General Synod – Monday

July 8, 2013 § 4 Comments

Welcome all. This is Monday morning’s blog. Look here for Monday afternoon!!

As promised, my take on what happens through Monday. It’s Women Bishops this morning, after worship. There are some 9 amendments tabled to the Bishops’ motion. The Bishops have said, in short, that we should get going on this without delay, and that legislation based on the simplest pattern – their Otion One – should be what’s drawn up. A quick look at the amendments reveals that they all want to add further legislative weight to provision for people unable to receive the ministry of a woman Bishop.

The key will be whether the impetus towards trust and grace which was in evidence on Saturday will be carried forward. We will need an ‘opponent’ to say they can live with this, I think.

To prayers. See you later.

Here we go. Not even started before Andrea Williams (Chichester) has moved to adjourn the debate until tomorrow. She wants Bishops who are in the Lords to be in the Lords today for the marriage bill. So not a wrecking thing, but another point all together. She is told that there are Bishops in the Lords today, and the marriage bill is at the report stage, so numbers of Bishops not vital there today.

And off we properly go. Our chairman, Geoffrey Tattersall, invites us to listen to each other and not talk at each other. He reminds us that this is a beginning, and we are giving a new Steering Committee a ‘steer’ – there will be ample chance to revise legislation as the process unfolds.

Bishop of Eds and Ips gets us started. He thanks the working group which produced most of the report we’re debating. He affirms the process of ‘facilitated conversations’ which they went through, and which we did on Saturday. He recognises that, after November, we are more polarised than we were. But the argument now is about ‘means, not ends’. All are agreed that women will be bishops. It is the ‘how’ which is key. Hence their 5 principles (fully equal ministry; everybody to acknowledge the decision; only part of the wider schurch approach to this; opponents to be able to flourish; provision for opponents not to be time limited so as to enable mutual flourishing).

He indicates that two amendments have his blessing: to continue to use the ‘facilitated discussion’ process, and to have a mandatory grievance procedure in which all bishops will have to participate. He moves Option 1, with these intentions.

10.15. Bishop of Lincoln: Option 1 is not ‘fluffy’. It will enable grace, and with a Bishops’ declaration and mandatory procedures will give the C of E all the stucture and protection it needs.

Rod Thomas (from Reform) says he speaks for the majority of evangelicals who voted against. He says he and they don’t want to block the way to women bishops. He valued the facilitated discussions. He understood and was able to communicate the different sensitivities involved, and was happy to contemplate simpler legislation, and understood that there would be different instruments to offer protection for sensitivities. But none of those instruments are there in the House of Bishops paper. There is too little for people like him. He asks for one of the other options.

Karen Hutchinson, a former matrimonial lawyer, talks about pre-nuptual agreements, which are really planning for failure. She is uncomfortable with an over reliance on protective legislation. We should put our energy into building relationships strong enough for the journey ahead.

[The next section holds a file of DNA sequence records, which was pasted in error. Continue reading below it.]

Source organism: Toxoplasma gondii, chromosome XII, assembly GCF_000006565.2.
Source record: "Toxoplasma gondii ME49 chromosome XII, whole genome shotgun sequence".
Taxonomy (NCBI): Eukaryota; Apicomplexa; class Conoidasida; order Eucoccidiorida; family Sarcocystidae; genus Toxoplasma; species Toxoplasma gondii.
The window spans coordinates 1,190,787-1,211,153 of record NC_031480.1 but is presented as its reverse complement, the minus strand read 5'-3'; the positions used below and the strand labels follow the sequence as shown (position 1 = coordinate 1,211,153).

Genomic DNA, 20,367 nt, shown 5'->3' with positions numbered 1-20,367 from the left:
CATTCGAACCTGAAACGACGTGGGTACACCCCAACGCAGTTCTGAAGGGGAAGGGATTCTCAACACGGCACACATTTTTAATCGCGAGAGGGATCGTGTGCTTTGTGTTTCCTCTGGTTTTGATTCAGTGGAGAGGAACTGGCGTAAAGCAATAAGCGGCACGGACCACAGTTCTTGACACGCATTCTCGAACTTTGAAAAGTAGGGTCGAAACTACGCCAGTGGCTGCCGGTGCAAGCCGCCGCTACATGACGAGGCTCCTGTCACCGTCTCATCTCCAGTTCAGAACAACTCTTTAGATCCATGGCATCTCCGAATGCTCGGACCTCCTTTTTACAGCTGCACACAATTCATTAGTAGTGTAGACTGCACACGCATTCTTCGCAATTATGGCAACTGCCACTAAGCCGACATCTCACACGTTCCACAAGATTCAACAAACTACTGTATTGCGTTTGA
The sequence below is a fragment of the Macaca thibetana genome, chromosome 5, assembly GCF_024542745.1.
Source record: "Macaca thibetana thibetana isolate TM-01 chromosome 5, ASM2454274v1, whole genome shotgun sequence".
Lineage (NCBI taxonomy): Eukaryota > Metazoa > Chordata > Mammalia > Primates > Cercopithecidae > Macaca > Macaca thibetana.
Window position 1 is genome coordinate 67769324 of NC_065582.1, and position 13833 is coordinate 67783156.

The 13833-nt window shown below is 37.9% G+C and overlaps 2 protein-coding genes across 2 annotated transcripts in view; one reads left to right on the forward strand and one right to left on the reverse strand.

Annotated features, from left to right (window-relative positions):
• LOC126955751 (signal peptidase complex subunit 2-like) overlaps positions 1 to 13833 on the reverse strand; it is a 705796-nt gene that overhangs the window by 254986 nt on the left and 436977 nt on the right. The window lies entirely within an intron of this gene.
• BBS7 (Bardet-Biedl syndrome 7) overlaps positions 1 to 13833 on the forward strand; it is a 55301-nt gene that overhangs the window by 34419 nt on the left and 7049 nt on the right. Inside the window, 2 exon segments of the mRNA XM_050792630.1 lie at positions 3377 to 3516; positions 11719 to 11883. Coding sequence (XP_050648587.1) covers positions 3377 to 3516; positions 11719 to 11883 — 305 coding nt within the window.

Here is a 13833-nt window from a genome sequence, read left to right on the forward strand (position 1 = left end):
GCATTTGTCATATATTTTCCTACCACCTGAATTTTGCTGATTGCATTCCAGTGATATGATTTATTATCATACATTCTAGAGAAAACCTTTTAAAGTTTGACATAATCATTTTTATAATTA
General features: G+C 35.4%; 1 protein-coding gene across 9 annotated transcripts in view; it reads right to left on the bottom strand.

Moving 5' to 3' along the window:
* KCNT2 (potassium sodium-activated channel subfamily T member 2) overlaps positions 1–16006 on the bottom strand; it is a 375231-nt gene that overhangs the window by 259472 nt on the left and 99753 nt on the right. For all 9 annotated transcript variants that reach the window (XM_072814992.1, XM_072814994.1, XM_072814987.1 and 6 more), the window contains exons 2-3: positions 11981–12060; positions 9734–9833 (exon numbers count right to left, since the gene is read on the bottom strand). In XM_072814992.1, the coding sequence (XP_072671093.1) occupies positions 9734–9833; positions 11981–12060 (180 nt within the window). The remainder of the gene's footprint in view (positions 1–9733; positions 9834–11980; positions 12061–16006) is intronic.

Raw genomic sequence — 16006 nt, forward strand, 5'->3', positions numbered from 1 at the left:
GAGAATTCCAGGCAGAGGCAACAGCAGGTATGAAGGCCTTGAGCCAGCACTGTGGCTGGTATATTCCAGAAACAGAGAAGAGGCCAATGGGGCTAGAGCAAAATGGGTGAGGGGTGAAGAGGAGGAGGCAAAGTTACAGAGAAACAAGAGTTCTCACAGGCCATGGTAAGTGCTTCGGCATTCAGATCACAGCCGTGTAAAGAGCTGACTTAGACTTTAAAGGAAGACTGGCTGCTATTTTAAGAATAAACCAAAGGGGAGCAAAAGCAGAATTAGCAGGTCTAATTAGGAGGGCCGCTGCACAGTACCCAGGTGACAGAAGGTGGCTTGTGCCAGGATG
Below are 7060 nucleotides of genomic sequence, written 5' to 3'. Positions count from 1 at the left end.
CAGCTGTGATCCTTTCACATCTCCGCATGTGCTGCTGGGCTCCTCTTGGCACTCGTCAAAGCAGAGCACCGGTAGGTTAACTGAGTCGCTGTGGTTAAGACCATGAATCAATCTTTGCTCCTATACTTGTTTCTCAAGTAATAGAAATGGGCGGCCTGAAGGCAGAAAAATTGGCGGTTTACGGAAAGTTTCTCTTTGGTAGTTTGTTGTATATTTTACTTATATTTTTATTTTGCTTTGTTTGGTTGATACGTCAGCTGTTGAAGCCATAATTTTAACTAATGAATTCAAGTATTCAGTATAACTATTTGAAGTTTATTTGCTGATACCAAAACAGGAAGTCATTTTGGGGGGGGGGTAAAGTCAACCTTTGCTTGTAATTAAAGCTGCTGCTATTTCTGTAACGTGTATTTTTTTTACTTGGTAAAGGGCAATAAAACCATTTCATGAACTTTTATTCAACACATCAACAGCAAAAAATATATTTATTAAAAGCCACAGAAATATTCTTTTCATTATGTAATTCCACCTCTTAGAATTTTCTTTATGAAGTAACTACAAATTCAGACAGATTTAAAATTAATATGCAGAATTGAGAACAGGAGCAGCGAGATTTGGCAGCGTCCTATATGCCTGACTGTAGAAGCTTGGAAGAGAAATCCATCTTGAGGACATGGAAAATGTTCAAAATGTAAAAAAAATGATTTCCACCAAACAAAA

Wealands Bell (Lichfield). He worries about trust. It is as if the proposal says ‘I’m going to take away the promise I made to you yesterday so that you can trust me more tomorrow.’ We find law a help in all sorts of areas of our life. Much of the passion about opposition to women priests is about grief about the schism of the church – our relationships with Rome etc – and here law would safeguard grief, not enshrine misogyny. We need more law. Passionately said – especially as he is not of that mind himself.

Pete Broadbent has a ‘cunning plan’ (which he tried out on people last night). Have an enlarged Steering Committee – made up of pressure groups and those of no allegiance. It should have a ‘facilitated discussion’ and come up with something which the whole group can put its name to. No provision for a minority report. All or nothing.  Forgo the use of a Revision Committee – that’s where it failed last time. Come straight to a Revision Stage in full Synod. That would make the moral authority of what comes to Synod much more powerful – all groupings would have had their say already. Warm and prolonged applause.

Following speeches something of a lull. Importance of trust, and positive language. And a desire to have an option 4.

Various speakers – on different ‘sides’ – keen to say ‘I agree with Pete’. So the method – get an enlarged Steering Committee and get it to agree without dissension, then enact what it says – is getting good support. We’re now going to have speeches on each of the 9 amendments.

Paul Benfield speaking to his amendment: that provision for ‘opponents’ should be made by Measure or regulations made under canon. Not quite Option 4. He runs out of time but we get the point.

Philip Giddings (Chair of the House of Laity) speaking carefully about listening to each other. He likes the facilitated discussions, and the mandatory grievance procedure.

Tom Sutcliffe speaking about his amendment to continue the deployment of alternative episcopal oversight, administered by the two Archbishops. I don’t think this will get anywhere, but he is also inclined to agree with Pete.